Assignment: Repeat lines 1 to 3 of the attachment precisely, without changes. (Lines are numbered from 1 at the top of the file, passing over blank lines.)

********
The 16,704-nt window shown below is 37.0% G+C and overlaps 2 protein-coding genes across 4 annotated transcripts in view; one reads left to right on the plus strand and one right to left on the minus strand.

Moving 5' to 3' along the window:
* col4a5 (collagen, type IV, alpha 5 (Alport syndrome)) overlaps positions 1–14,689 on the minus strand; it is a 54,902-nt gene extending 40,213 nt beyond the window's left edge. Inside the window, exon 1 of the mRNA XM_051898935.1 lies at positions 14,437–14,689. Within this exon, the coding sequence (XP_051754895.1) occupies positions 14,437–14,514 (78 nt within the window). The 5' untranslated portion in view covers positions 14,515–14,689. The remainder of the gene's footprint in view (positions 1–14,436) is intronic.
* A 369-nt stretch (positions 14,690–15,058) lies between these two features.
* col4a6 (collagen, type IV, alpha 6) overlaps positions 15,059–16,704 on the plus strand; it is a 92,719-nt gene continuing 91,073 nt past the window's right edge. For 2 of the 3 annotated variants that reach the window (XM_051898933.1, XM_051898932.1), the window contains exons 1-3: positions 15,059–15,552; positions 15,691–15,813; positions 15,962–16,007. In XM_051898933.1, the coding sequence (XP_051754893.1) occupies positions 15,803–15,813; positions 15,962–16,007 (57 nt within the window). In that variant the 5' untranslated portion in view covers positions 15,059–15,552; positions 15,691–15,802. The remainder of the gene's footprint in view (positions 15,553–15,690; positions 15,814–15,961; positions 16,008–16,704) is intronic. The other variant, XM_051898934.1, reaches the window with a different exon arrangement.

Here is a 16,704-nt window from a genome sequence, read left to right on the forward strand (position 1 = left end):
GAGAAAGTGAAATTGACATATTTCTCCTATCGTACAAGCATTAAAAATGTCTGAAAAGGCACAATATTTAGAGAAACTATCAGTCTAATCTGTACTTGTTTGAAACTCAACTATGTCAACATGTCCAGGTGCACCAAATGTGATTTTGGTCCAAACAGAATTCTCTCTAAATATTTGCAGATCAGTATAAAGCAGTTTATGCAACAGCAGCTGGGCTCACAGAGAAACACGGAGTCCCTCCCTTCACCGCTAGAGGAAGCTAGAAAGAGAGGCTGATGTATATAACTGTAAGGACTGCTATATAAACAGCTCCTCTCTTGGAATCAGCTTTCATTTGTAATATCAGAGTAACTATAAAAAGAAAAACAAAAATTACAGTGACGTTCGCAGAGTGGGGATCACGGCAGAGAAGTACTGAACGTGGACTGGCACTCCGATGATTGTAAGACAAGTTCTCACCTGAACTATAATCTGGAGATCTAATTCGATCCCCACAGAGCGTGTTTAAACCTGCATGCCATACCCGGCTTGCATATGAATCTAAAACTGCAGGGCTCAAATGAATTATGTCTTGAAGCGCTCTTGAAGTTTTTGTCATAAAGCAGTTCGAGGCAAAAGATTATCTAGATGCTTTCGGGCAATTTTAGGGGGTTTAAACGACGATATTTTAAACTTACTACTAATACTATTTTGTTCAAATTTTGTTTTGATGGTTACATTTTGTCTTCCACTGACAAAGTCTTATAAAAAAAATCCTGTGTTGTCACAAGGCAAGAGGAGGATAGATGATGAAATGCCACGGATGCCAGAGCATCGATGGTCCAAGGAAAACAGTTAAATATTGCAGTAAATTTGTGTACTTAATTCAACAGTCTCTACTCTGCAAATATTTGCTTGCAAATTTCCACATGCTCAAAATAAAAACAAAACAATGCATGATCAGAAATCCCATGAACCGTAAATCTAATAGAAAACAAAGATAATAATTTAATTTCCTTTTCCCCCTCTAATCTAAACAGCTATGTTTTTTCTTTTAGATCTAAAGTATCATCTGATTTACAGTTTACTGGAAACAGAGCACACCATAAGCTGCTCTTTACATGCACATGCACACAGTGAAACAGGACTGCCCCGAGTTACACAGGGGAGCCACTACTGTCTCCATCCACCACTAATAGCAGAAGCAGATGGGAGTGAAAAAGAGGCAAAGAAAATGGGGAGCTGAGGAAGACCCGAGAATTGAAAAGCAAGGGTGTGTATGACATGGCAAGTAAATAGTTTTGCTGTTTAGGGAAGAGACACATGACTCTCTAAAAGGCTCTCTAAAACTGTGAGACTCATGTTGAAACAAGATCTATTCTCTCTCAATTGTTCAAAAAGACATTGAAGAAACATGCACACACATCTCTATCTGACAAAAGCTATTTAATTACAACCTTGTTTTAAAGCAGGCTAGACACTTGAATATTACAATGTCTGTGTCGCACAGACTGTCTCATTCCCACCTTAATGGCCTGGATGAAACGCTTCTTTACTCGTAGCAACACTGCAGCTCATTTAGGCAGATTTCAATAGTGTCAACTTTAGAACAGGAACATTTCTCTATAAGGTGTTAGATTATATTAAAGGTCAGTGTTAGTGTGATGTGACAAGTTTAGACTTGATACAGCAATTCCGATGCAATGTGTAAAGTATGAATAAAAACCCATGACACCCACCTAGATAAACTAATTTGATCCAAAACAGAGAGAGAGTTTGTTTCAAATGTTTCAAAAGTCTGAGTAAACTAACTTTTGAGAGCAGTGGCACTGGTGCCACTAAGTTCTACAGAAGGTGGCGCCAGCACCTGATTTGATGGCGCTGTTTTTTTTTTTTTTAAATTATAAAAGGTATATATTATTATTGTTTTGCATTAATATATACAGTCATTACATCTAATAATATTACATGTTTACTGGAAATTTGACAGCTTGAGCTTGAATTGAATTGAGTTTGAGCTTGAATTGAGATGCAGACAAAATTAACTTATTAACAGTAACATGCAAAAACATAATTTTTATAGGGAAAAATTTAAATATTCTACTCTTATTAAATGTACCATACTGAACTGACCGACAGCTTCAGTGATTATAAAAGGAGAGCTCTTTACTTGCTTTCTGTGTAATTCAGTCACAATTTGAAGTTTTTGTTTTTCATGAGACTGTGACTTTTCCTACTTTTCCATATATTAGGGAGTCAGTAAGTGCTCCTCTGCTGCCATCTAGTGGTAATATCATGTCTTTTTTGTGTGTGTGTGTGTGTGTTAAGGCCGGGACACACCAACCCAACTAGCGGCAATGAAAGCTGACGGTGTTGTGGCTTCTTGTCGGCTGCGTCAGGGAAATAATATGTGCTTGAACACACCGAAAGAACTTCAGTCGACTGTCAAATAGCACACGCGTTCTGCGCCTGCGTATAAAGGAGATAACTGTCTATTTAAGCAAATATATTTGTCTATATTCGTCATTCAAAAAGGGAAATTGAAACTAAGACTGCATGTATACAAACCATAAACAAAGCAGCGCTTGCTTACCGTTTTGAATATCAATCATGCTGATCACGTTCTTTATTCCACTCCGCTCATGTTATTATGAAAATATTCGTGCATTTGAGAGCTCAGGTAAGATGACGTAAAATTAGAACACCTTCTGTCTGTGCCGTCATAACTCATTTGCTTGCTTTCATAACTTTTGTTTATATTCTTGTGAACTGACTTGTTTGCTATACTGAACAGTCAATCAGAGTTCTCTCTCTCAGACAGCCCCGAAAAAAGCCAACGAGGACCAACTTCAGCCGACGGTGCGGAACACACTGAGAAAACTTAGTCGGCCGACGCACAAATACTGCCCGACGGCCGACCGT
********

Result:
The 16,704-nt window shown below is 37.0% G+C and overlaps 2 protein-coding genes across 4 annotated transcripts in view; one reads left to right on the plus strand and one right to left on the minus strand.

Moving 5' to 3' along the window:
* col4a5 (collagen, type IV, alpha 5 (Alport syndrome)) overlaps positions 1–14,689 on the minus strand; it is a 54,902-nt gene extending 40,213 nt beyond the window's left edge. Inside the window, exon 1 of the mRNA XM_051898935.1 lies at positions 14,437–14,689. Within this exon, the coding sequence (XP_051754895.1) occupies positions 14,437–14,514 (78 nt within the window). The 5' untranslated portion in view covers positions 14,515–14,689. The remainder of the gene's footprint in view (positions 1–14,436) is intronic.